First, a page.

Saturday, 26 May 2012

Prominent Shooter Breaks Ranks on Buzzards

Well known shooter and ex- shooting magazine editor James Marchington has countered claims that there is a widespread Buzzard problem on Twitter this morning.
Breaking ranks with the 76% of gamekeepers who when surveyed stated that Buzzards were a problem (without any coercion or pressure from their employers apparently) James tweeted "this is about 'rogue' Individuals attacking specific pens".

Begs the question then why £375,000 of (bad) research has been commissioned that still won't establish whether a widespread issue exists at all and quite clearly highlights that gamekeepers and shooting interests are in disarray attempting to defend a problem that simply doesn't exist on a large scale.

4 comments:

James Marchington said...

Alan, it seems that you, along with the 2800-odd people who have signed the petition, have not bothered to read the Defra document. It states quite clearly that "anecdotal evidence suggests it [losses caused by buzzards] can be significant at the local site level". And "It is claimed that individuals may target pheasant release pens...". The research is aimed at assessing management techniques that would address this, in precisely that sort of situation. As I read it, there is no intention to permit widespread 'control', even the non-lethal sort.

Before people start jumping up and down about this, they should really read and understand the Defra document, or they just make themselves look silly.

PS It's kind of you to call me "prominent" but please don't misrepresent what I say, or suggest that I am somehow at odds with shooters generally, which is clearly not the case.

James

alan tilmouth said...

Given that the only motivation behind the research appears to be the straw poll conducted that resulted in 76% of gamekeepers towing the party line. If they are indeed correct then one might expect 76% of estates to apply to control Buzzards.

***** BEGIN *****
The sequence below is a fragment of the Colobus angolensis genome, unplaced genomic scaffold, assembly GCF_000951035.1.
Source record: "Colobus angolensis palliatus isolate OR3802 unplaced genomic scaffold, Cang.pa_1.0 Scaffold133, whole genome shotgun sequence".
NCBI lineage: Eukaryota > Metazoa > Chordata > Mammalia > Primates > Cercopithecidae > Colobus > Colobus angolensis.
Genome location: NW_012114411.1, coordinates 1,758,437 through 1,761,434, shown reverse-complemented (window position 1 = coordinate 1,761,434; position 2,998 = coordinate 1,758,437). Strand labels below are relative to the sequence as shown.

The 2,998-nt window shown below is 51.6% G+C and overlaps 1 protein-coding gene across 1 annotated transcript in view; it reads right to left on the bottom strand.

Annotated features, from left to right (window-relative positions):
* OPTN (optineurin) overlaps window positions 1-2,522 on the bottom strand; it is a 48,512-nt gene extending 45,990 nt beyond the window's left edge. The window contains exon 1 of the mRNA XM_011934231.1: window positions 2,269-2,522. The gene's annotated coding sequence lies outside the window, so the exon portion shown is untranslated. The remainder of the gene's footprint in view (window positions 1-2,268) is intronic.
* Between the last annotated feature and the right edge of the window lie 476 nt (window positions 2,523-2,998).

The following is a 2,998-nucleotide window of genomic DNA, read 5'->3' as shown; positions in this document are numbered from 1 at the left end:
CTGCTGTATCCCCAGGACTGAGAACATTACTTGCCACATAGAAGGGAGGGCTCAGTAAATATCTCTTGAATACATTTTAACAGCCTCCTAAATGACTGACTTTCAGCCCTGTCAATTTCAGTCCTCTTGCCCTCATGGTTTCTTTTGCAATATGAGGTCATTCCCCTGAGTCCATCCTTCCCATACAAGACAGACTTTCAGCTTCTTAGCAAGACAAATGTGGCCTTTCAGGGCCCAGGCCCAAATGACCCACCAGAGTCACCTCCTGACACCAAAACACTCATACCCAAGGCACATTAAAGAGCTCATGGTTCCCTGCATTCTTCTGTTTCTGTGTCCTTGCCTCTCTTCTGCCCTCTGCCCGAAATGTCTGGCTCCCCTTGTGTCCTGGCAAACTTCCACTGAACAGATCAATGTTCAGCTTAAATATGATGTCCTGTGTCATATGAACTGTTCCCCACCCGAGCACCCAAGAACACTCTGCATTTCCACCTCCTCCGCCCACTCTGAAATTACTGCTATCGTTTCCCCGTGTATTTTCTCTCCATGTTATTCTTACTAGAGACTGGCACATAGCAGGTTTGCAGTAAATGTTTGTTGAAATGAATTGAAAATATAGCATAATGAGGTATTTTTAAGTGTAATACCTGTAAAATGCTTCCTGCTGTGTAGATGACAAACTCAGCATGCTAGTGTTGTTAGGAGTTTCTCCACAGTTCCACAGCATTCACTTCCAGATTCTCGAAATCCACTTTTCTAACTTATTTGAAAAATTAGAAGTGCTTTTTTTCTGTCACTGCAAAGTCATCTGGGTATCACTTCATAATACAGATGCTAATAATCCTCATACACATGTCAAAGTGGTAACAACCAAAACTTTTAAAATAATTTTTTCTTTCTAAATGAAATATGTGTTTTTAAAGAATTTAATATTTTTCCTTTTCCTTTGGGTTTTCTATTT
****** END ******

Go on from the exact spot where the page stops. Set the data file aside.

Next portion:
The fundamental issue remains that there is a huge desire to reduce the numbers of Common Buzzard when your tweet is is rather ironically much closer to what may be the truth, that an odd pair or two managed to have it away with some poults from a tiny number of release pens. Of course if proper research into the extent of the problem was conducted the low predation rate would be exposed and the 76% seen for what they are.

James Marchington said...

Never mind 'straw poll', your comment is one 'straw man' argument after another. I hope readers will look for themselves into the problems gamekeepers may or may not face, and what this proposed Defra study entails, rather than relying on your very misleading interpretation.

alan tilmouth said...

I agree entirely, people should go and look at the results of the GWCT radio-tracking that found less than 1% take by raptors. They should also take a look at the BTO website that demonstrates how Buzzards have 'recovered' rather than simply increased. Or maybe have a look at the information from a guy who has studied Buzzards for 30 years writing about the subject on Andre Farrar's blog. And when they reach the only possible. Inclusion faced with the facts I hope they decide they have been mis-led enough and kick up a shitstorm of mail and protest to force DEFRA to back off the plans to attempt relocation and nest destruction.